Pro cameras work in favour of sports photography due to their weight and damping effect on lens and shutter movement.Originally posted by Trevor_Tan
In this case, even if you had a pro camera also useless. Cos I guess even with this setup, you also can't reach the F65 top shutter speed (I think is 1/2000).
You are kidding right? I hope you are kidding because what you say is incorrect! At f5.6 on a reasonably bright day in a country like Singapore I'd expect to see around 1/750th at f5.6, and given the lightweight body and lens hand holding for tack sharp images is a doddle.Originally posted by Trevor_Tan
As you never say which end of the lens you r using, I assume the worst case 300mm. At this end, u really need a triport with the weight of the lens and camera, holding and panning to wait of an action shot will tired your hands, and cos it to shake when you press the shutter. At 300mm even the slightest shake cos by pressing the shutter will blur the image, if your shutter speed is slow. Hence use a remote shutter release and mount your camera on triport.
The use of a monopod is all that is required here if support is deemed necessary.
Your rule of thumb is correct here.Originally posted by Trevor_Tan
As the rule of thumb (read it some where), if your lens is at 300mm, your shutter speed need to be at least 1/300 sec in order to make a handheld shot. But since you are taking an action shots, I the shutter speed should be even faster!
The reason to use 300mm is to produce subject isolation and to blur out the background to an extent that is impossible with shorter focal lengths such as 70mm at f4.5 - For sports such as tennis and football long lenses produce the compression required to make the players stand out. Otherwise use a wide angle lens up close, however this adds considerably to the danger.Originally posted by Trevor_Tan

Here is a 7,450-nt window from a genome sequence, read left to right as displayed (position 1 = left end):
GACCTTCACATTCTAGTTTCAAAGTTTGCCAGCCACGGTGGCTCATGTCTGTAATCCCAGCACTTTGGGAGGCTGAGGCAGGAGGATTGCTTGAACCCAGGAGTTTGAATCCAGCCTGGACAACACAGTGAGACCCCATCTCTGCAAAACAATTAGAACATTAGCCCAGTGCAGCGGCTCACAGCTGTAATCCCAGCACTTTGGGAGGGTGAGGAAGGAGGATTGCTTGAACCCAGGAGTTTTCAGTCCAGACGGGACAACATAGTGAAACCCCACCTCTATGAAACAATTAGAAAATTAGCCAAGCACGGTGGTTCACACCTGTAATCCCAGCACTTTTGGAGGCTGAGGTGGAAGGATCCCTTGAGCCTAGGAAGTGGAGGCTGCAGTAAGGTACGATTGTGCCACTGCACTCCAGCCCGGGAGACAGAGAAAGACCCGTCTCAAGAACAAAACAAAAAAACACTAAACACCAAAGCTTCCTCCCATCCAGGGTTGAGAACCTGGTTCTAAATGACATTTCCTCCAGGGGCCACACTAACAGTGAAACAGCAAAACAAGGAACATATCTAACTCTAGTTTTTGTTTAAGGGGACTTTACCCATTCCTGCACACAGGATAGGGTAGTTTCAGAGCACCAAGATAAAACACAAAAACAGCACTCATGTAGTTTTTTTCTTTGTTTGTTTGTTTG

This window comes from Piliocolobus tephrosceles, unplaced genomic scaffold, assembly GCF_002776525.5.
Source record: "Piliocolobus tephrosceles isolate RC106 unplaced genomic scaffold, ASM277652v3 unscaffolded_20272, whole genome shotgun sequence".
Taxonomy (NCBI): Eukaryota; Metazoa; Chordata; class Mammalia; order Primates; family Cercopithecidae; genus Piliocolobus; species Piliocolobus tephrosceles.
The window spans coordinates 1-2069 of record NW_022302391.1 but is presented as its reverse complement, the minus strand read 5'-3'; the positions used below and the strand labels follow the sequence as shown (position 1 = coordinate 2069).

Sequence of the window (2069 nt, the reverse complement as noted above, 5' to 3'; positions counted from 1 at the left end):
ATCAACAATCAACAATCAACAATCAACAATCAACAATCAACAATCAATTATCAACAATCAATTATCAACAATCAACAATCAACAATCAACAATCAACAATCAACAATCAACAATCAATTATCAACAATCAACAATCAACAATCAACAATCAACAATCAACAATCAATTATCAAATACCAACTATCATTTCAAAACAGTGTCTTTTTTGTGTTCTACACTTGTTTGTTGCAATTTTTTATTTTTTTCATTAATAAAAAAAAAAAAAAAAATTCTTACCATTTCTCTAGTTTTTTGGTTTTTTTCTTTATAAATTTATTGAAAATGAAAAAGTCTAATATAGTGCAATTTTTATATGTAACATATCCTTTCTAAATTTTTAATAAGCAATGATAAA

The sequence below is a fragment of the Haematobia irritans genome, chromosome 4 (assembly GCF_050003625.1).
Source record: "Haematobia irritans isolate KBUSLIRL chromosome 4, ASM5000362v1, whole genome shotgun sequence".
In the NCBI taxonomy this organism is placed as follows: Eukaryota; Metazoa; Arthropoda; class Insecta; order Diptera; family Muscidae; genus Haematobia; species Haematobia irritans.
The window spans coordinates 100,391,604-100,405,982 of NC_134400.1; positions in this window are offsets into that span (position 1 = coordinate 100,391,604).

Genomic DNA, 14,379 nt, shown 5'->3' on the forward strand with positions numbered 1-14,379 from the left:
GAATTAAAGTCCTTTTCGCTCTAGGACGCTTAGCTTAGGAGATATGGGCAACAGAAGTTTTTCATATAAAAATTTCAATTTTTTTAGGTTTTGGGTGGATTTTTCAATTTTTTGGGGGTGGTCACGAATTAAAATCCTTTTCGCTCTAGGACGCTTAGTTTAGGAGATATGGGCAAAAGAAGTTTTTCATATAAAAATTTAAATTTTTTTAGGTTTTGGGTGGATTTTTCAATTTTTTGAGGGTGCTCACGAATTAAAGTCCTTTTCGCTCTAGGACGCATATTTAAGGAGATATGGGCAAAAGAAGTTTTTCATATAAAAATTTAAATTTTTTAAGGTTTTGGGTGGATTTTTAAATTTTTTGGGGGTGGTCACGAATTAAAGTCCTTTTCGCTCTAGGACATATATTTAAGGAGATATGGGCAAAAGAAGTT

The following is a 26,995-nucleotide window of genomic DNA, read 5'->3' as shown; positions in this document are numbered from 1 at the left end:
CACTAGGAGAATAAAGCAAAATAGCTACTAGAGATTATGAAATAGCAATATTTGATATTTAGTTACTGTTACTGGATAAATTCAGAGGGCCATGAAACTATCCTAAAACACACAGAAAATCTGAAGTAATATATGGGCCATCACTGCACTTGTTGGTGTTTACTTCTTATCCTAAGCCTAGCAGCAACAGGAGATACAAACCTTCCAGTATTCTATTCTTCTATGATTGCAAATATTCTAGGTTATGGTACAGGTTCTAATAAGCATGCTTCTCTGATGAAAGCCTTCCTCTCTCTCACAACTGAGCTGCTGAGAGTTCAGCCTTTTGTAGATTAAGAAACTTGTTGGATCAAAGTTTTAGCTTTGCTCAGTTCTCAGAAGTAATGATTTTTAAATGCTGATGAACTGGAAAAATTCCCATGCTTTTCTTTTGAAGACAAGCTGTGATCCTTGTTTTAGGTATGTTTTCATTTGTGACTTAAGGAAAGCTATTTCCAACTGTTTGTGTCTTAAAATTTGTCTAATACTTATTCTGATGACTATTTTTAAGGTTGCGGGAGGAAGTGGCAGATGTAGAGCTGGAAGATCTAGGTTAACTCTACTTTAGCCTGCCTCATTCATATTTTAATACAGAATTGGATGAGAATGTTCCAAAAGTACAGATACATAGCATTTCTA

I suggest that you try not to use the 300mm of the lens and get nearer to the field (but safety first ). Try to take shots on actions nearer to you. Take a wider picture of a group chasing/stacking a poor fellow rather the a zoomed picture of a hero himself running towards the pole.
The use of panning only applies to motorsports and cycling, some equestrian events and some areas of skiing. As Jed has pointed out it is sometimes done in Athletics and track and field etc but normally only after the keepers have been shot.Originally posted by Trevor_Tan
When taking a photograph in spot events, you need to pan your camera with the object you are taking b4, during and after you press the shutter release. This will show some action of movement in the pictures. (Ever wonder how picture of moving car where the background, road and even the wheels are blured due to their movement but the car body is yet so sharp)
Following the action in the viewfinder is however a common practice, especially if you aren't familiar with the often intricate nuances of a sport and it's competitors.
If the AF is too slow do it manually! Generations of sports photographers used manual focusing and many professionals including myself and Jed use manual focusing to capture high speed sports action. Unless sport is being played indoors or in attrocious lighting conditions outdoors (eg around sunset) then the worst case scenario is ISO 800 film such as Fuji Press and that film takes 11x14" enlargements extremely well. Fuji Superia 400 is excellent in the 400 ISO film speed range for almost grainless 8x10" prints.Originally posted by Trevor_Tan
The lens you had is really too slow in focusing and taking shots of actions like this. But fast tele are too expensive, so I do suggest you buy a faster flim to compensate. The draw back is the photo developed using a fast flim will be grainy, hence can't enlarge the print. Also pray for a very bright sunny day.
Sounds like the alleged pro was either pulling your leg or didn't know what he was talking about.Originally posted by Trevor_Tan
Acturally, I'm also learning, these tips are what I get from a very friendly sport photographer that I happen to meet in UK during my University Football match. He was carrying F90 with big a lens (can't remember what) & triport. And I was beside him with my F80 and 28-200. He told me to just take wide angle shots below 80mm cos anything above that will be blur with a 400 ISO film without triport. He even offer to help me take some pictures (with my F80 body but his setup) when I told my friend was in the field playing.
Now just for you, a couple of shots to show how it's done.
1/750th second on 400 film, 800mm f8
How to pan (cars etc) 100 ISO film
Framing, correct aperture selection and action make a shot